Have to agree with that. I was sooooo much sexier ten stones heavier than I am now. . .
Several years ago, I had a friend who went low-carb and was losing weight and was complaining to me about how much she had to give up in terms of food. We were in the pool working out together, and I said to her, "So. You want me to feel sorry for you?"She thought about it, and then allowed that, yes, she did, she wanted me to feel sorry for her.
"Then stay fat," I replied, and she splashed water in my face. But she also got mad and got serious about losing weight, and she did. She ended up meeting her future husband and marrying him.
I pictured people reading those twisted conclusions and thinking, can't do anything about this because if I lose weight and get healthy and strong (whoops, wait, never mind, they're skipping that part) . . . because if I give up my chicken nuggets and pie and ice cream I'll lose my magic libido. Fine, I would say to them. If you believe that, stay fat.
I overheard a conversation between a couple of women discussing men, and one said, "The problem is that when I find a man that's my age that I consider attractive, he's attracted to women half my age." She could probably drop about 50-60 pounds and not miss them a bit, have more energy, more enthusiasm for life, and feel better about the way she looks, but that wasn't part of the conversation. We don't confront people in conversations like that, just say what a pity it is.
There's a piece of the equation that we're skipping over here, and that's that our own perception of our attractiveness has an impact on how interested we are in potential partners, and how interesting we might be to them. When I don't like the way I look, I just want to be invisible; I'm beaten before I even go into the ring.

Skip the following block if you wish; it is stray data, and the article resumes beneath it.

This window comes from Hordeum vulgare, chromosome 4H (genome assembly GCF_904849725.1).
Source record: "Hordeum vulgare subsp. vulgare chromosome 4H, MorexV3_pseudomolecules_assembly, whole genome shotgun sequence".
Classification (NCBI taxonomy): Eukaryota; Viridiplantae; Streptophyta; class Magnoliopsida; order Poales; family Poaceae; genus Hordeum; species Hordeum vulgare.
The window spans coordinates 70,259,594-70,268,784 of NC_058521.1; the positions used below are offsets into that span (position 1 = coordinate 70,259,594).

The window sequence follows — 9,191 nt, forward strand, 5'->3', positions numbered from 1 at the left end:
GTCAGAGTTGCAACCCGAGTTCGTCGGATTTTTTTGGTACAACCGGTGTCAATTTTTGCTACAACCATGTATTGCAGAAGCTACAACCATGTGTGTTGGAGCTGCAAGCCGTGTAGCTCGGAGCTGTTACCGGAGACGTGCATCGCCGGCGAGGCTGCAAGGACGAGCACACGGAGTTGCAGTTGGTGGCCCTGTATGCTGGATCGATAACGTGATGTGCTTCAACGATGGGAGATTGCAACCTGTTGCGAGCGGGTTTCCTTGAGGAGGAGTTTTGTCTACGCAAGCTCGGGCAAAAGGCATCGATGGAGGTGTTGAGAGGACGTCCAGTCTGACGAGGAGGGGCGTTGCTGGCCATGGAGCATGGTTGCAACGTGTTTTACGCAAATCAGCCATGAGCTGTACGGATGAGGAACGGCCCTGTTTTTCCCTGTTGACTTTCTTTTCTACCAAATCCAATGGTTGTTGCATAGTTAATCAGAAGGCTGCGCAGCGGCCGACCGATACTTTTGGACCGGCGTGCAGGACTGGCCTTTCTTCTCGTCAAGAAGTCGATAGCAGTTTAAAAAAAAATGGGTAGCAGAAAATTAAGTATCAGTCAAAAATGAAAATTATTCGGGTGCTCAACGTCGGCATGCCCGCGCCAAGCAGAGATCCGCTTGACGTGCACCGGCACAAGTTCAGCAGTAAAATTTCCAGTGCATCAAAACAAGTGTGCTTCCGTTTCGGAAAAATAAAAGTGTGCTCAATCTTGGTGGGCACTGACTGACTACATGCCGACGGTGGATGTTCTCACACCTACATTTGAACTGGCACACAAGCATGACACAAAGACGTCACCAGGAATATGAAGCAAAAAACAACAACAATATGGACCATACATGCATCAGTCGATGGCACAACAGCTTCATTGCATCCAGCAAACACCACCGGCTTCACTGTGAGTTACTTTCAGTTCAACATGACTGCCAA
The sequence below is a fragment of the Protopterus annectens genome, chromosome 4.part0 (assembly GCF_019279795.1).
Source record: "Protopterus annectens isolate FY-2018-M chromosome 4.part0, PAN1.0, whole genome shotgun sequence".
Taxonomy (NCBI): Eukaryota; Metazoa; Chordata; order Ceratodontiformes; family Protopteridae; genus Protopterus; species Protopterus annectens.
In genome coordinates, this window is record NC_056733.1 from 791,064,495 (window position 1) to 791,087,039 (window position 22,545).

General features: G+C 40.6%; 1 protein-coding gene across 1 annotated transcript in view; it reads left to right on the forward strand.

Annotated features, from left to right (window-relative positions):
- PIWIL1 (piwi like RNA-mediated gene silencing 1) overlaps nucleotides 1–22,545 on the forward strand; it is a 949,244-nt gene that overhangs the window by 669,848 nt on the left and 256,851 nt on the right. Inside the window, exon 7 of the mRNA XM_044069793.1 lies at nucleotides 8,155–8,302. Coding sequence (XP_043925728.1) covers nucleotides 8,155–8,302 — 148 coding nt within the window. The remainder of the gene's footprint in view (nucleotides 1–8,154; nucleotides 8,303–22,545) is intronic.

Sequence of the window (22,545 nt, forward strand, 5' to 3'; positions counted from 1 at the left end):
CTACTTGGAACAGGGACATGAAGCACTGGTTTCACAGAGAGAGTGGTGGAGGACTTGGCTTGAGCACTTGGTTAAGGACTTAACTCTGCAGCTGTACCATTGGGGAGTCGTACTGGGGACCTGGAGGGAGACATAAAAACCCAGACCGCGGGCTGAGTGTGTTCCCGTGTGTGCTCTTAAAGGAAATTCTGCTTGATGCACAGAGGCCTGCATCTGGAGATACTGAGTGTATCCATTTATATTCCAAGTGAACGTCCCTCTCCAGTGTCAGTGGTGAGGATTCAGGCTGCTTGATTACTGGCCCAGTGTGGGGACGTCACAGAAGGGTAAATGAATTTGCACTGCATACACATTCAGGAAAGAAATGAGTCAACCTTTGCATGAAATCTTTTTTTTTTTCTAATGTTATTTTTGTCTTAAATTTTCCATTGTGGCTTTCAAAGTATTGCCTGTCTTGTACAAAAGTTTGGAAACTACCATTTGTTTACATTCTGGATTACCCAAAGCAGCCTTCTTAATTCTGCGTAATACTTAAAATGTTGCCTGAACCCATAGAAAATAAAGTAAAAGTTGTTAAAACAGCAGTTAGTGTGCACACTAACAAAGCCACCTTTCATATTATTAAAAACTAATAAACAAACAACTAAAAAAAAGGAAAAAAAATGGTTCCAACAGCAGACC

I would like to start a reality tv show for incels, along the line of biggest losers (too bad they're already using the perfect name for the program I envision).
The weekly episodes would have participants (not contestants, because they could all be winners) who live together in a nice place, and they have coaches and counselors who tell them they have to pick up their dirty socks, teach them shopping and food-prep skills, table manners, how to have a conversation with people, how to be considerate, charming, kind, who would insist that they floss and bathe and replace their shoes, lose extra weight, work out, dress appropriately, stop feeling like victims, and all the other micro- and macro-skills that are practiced by people who want to get out into the world and attract potential partners.
They could also have a camp for women who sit around saying things like, "All the good ones are taken," while stuffing themselves with pizza rolls, and shine a light into the denial and lack of effort being put forth. Each week they could have a mixer where the groups meet and mingle, and then meet later to analyze the interactions and teach them how to improve their ability to connect with others until everyone's found someone to love and they can all go off and live happily ever after.
I'd watch that show.
This may seem like I'm talking about something different here, but I think not. I see a cultural blind spot somewhere between the fat-shaming and the self-denial, and that blind spot allows us to overlook asking ourselves what kind of signals we're giving out. If I am carrying significant amounts of extra weight and don't put out the energy to dress and groom myself to look my best, it's asking a lot for someone to look past that at my inner beauty. If I don't care, why should anyone else?
Feeling good about how we look, and being in the presence of an attractive partner who also likes how we look, would be a fine start to solving libido problems. Or so it seems to me.
I know that there are exceptions, and I'm not talking about people with medical issues or the incredibly stubborn metabolisms that keep them heavy. They have my complete sympathy. But this kind of so-called research seems like a pied piper's mad march to misery, a bandwagon that gives people yet more reasons to not try to be the best that they can be.